What is cupping?
Cupping is a type of alternative therapy that originated in China. It involves placing cups on the skin to create suction. The suction may facilitate healing with blood flow.
Proponents also claim the suction helps facilitate the flow of “qi” in the body. Qi is a Chinese word meaning life force.
Cupping helps balance yin and yang, or the negative and positive, within the body. Restoring balance between these two extremes is thought to help with the body’s resistance to pathogens as well as its ability to increase blood flow and reduce pain.
Cupping increases blood circulation to the area where the cups are placed. This may relieve muscle tension, which can improve overall blood flow and promote cell repair. It may also help form new connective tissues and create new blood vessels in the tissue.
People use cupping to complement their care for a host of issues and conditions.
What should I expect during a cupping treatment?
During a cupping treatment, a cup is placed on the skin and then heated or suctioned onto the skin. The cup is heated with fire using alcohol, that’s placed directly into the cup. The fire source is removed, and the heated cup is placed with the open side directly on your skin.
When the hot cup is placed on your skin, the air inside the cup cools and creates a vacuum that draws the skin and muscle upward into the cup. Your skin may turn red as the blood vessels respond to the change in pressure.
Cupping is sometimes performed along with acupuncture treatments. For best results, you may also want to fast or eat only light meals for two to three hours before your cupping session.
What conditions can cupping treat?
Cupping has been used to treat a wide variety of conditions. It may be particularly effective at easing conditions that create muscle aches and pains.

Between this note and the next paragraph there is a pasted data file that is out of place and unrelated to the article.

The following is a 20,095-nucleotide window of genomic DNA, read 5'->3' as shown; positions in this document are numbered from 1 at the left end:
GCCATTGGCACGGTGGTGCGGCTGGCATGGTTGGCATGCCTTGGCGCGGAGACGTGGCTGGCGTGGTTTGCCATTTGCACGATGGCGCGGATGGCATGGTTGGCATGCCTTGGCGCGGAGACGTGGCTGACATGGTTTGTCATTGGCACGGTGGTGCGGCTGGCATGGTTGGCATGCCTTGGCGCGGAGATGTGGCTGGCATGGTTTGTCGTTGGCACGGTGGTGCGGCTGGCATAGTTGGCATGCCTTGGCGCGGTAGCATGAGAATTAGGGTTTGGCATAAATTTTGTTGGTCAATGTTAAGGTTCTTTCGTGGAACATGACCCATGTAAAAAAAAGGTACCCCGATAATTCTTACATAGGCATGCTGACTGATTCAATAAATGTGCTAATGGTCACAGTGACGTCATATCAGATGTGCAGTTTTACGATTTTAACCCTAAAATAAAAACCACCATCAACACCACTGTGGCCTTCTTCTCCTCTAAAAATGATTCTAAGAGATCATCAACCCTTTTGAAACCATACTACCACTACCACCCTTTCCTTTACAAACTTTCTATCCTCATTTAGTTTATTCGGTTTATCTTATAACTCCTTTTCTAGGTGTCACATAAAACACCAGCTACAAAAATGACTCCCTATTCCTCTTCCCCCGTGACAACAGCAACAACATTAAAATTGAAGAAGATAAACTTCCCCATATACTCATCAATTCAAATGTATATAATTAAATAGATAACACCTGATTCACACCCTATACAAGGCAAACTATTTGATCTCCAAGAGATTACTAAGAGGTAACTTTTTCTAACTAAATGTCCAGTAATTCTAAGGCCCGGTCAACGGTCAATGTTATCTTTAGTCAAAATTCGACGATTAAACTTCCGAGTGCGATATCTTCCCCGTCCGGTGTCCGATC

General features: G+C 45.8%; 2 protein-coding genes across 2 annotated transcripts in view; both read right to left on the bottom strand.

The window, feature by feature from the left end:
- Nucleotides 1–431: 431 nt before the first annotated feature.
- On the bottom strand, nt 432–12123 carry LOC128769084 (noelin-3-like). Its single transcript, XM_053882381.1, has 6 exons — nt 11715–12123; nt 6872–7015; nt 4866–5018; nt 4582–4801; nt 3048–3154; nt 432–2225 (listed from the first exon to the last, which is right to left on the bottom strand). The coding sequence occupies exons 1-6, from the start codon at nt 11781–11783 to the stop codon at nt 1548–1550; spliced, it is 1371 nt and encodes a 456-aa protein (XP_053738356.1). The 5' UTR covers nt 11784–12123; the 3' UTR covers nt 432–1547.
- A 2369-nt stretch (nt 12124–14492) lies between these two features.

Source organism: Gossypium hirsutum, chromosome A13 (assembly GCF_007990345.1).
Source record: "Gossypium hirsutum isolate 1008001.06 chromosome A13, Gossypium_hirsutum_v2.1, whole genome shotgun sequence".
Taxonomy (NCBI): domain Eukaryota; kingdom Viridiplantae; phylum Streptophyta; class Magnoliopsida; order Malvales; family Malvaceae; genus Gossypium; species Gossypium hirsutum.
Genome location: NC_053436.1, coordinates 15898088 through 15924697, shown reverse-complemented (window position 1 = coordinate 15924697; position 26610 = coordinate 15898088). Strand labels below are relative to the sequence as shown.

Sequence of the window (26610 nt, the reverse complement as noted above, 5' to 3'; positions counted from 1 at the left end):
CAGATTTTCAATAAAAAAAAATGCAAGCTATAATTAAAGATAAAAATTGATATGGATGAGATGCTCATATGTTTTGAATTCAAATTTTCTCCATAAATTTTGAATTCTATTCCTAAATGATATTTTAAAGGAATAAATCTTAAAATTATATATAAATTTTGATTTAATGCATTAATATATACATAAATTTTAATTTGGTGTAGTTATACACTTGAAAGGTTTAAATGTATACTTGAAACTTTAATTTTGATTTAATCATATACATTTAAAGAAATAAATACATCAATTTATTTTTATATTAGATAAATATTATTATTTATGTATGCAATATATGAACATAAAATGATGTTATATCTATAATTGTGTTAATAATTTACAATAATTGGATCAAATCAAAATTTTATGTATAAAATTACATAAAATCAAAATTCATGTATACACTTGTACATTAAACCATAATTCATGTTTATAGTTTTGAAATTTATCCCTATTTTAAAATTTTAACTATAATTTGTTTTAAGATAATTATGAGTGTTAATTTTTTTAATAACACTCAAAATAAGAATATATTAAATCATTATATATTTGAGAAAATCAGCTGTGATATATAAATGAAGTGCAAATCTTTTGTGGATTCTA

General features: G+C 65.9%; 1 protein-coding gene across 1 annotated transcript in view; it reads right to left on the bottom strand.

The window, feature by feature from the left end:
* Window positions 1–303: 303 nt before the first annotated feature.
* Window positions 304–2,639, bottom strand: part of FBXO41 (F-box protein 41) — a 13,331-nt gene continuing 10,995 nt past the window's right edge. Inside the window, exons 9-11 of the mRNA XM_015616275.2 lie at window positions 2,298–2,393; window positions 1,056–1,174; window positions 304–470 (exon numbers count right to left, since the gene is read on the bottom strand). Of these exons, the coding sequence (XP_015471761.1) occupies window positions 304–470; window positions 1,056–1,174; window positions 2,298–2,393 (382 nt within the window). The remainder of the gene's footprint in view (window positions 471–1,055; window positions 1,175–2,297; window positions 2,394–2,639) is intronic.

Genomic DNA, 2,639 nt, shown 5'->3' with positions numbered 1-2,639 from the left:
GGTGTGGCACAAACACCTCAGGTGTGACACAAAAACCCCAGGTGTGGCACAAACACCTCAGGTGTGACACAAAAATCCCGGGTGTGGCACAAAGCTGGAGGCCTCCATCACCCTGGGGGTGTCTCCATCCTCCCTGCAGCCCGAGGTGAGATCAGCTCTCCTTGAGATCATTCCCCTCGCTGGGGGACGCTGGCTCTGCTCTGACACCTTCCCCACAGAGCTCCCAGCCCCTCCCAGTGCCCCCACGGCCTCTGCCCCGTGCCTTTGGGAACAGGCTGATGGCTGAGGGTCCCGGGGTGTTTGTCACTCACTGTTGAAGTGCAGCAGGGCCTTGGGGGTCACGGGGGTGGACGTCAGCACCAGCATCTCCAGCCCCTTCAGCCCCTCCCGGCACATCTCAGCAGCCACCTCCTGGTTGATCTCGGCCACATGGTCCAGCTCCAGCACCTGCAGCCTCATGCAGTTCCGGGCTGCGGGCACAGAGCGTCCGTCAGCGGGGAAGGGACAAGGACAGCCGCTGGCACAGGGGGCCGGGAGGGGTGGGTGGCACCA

Since the cups can also be applied to major acupressure points, the practice is possibly effective at treating pain, digestive issues, skin issues, and other conditions commonly treated with acupressure.
Cupping therapy may help with the following conditions, among others:
There aren’t many side effects associated with cupping. The side effects you may experience will typically occur during your treatment or immediately after.
You may feel lightheaded or dizzy during your treatment. You may also experience sweating or nausea.
After treatment, the skin around the rim of the cup may become irritated and marked in a circular pattern.
Other risks include:
Things to keep in mind
Cupping therapy isn’t recommended for everyone. Extra caution should be taken for the following groups:
Children. Children under 4 years old shouldn’t receive cupping therapy. Older children should only be treated for very short periods.
Seniors. Our skin becomes more fragile as we age. Any medication you may be taking might have an effect as well.
Pregnant people. Avoid cupping the abdomen and lower back.
Those who are currently menstruating.
Don’t use cupping if you use blood-thinning medication. Also avoid cupping if you have:
a skin ulcer
experienced recent trauma
an internal organ disorder